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Business Update: Issue 86

Business Update: Issue 86

HOUSING BOOM TRANS TASMAN The housing boom apparent in many parts of NZ is happening in Australia too. On average, house prices in Australian state capitals rose 5% in the June quarter and Sydney prices have doubled in the last 6 years. Homeowners have used the increased value to increase debt and yesterday the Australian Reserve Bank warned of adverse effects on the whole economy when the bubble bursts and they have to rein in spending.

INTEREST RATES IMPACT ON EXPORTERS Yesterday’s decision by the NZ Reserve Bank not to lower interest rates was accompanied by a warning of a “speculative dynamic” in the housing market and a hint that interest rates may not be lowered in the short term. Also yesterday, NZ manufacturer Click Clack threatened possible relocation overseas if interest rates stay high, saying they caused high exchange rates as capital flowed here from low-interest countries, making it harder for NZ exporters to compete - Click Clack’s currency losses over the year to June were $4m. NZPA reported the Reserve Bank’s decisions on interest rates were being driven by domestic property values, to the detriment of manufacturing.

UK UNIONS GETTING MORE MILITANT British unions are becoming more militant, and EU practices will make the situation worse, says the Confederation of British Industry. The CBI points to draft European Constitution provisions that would allow unionists from continental Europe to travel to Britain to join secondary-action strikes there. The CBI also wants a halt to new employment legislation, saying Britain is losing labour market flexibility and competitive edge and that “an increasing proportion of internationally mobile business investment will be located outside the UK.”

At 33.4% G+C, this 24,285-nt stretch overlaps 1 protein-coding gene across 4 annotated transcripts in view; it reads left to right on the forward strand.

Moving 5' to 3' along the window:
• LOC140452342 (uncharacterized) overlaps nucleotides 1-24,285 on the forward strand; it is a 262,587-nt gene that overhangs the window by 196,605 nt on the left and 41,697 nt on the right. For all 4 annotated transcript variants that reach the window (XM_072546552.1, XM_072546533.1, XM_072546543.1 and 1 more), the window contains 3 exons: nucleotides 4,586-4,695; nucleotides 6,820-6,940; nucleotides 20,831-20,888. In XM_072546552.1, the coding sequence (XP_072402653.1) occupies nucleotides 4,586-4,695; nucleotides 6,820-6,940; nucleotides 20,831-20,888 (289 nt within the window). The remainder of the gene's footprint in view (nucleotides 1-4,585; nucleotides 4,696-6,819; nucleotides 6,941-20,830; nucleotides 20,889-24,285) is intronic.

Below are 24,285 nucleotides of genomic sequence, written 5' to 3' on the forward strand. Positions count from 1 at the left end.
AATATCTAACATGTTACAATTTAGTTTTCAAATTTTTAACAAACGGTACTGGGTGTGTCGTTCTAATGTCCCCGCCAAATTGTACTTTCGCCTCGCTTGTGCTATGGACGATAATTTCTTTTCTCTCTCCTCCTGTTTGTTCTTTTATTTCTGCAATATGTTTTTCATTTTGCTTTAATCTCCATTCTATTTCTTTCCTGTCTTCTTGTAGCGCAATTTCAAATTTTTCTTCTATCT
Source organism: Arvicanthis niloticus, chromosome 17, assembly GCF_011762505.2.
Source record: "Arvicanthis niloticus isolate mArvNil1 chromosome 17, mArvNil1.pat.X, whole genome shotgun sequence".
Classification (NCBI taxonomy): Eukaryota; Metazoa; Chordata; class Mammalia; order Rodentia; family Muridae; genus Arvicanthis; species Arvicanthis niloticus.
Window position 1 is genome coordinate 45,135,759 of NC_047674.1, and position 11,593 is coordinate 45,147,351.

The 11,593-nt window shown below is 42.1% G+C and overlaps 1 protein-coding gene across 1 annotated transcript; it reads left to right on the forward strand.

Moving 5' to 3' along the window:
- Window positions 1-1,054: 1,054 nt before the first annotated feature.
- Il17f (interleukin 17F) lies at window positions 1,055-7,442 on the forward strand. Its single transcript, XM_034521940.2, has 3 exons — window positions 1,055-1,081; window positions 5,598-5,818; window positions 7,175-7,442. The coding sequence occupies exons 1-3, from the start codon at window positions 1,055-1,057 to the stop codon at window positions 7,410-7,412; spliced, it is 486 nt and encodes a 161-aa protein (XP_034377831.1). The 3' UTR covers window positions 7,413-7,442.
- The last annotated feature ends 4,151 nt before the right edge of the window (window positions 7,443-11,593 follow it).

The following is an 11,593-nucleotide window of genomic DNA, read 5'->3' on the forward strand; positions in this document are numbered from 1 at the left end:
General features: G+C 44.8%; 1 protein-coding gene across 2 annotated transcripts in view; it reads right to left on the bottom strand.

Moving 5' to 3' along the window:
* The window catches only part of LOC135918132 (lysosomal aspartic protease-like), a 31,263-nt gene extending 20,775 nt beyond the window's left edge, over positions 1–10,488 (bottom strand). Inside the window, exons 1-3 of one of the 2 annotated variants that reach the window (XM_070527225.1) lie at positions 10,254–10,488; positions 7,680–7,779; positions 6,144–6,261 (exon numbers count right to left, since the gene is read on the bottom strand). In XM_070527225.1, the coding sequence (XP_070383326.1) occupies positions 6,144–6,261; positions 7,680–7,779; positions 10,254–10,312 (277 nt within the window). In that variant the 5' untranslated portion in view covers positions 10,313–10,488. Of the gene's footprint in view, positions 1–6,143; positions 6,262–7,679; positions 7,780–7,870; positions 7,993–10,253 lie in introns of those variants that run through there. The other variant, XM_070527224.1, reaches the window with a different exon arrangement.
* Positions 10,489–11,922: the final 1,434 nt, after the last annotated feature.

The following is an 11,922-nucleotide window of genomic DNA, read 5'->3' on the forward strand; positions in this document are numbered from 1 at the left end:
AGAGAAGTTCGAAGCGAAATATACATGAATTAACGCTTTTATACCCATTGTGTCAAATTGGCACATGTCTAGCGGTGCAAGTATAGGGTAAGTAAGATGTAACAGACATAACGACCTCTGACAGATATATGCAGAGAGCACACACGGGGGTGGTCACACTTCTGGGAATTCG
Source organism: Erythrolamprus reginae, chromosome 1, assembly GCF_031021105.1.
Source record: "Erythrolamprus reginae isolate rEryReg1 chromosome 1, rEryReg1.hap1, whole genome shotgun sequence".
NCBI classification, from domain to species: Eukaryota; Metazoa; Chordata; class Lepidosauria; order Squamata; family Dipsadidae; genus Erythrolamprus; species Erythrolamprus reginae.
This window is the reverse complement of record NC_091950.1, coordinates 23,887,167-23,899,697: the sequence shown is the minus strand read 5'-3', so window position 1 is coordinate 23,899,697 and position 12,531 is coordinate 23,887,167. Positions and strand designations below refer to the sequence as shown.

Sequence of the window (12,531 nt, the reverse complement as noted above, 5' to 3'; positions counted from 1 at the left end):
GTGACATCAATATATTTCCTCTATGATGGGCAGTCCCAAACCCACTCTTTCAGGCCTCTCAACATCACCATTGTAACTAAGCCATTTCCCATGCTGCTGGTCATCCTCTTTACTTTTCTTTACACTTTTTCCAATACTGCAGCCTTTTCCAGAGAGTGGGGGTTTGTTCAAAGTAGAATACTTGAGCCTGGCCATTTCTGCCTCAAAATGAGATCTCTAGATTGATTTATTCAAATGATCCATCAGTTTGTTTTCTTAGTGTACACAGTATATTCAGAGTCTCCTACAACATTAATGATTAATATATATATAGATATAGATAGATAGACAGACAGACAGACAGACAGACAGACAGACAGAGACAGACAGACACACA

MORE WOOLINESS ON THE WAY? Meanwhile, new employment legislation in NZ is steaming ahead, with the Employment Relations Act review proceeding behind closed doors. Last week the Minister of Labour hinted that the review might bring a change in definition of unjustified dismissal – to something more like “unfair dismissal”. This would be a backward step. The current test of “justified” is “what a reasonable employer could have done in the circumstances” – a fairly objective test. “Fairness” is a more subjective concept, less easy to define, and therefore more likely to be used to try to gain employer payouts following personal grievance procedures.

CARBON CREDIT SCHEME BEGINS The tender round for projects to reduce greenhouse gas emissions starts this month. Examples of such projects would include businesses introducing environmentally friendly fuel or waste techniques that are currently uneconomic. An activity cannot be a project unless it would be uneconomic without payment of the incentive. Successful tenderers will receive promissory notes for carbon credits, for trading on a future carbon credit market. See:

DOES UNITED FUTURE SUPPORT BUSINESS? United Future will soon get the chance to show whether it really supports business or not. The Government needs United Future votes for its move to abolish access to the Privy Council. Business NZ and other business and Maori groups have written to United Future asking it to oppose the move, unless endorsed by a public referendum: “The Privy Council has proven a powerful protection against inconsistent judicial decision-making. As respected academic Geoffrey Walker noted recently, Australia’s High Court went ‘off the rails’ for 15 years in its administration of tort and contract law after the oversight of the Privy Council was removed, at great cost to business and the community….Unless business and investors have confidence in the quality of administration of the rule of law and the upholding of property rights and contracts, investment and growth will be discouraged.” Will United Future listen to business concerns or will it fall in behind the Government?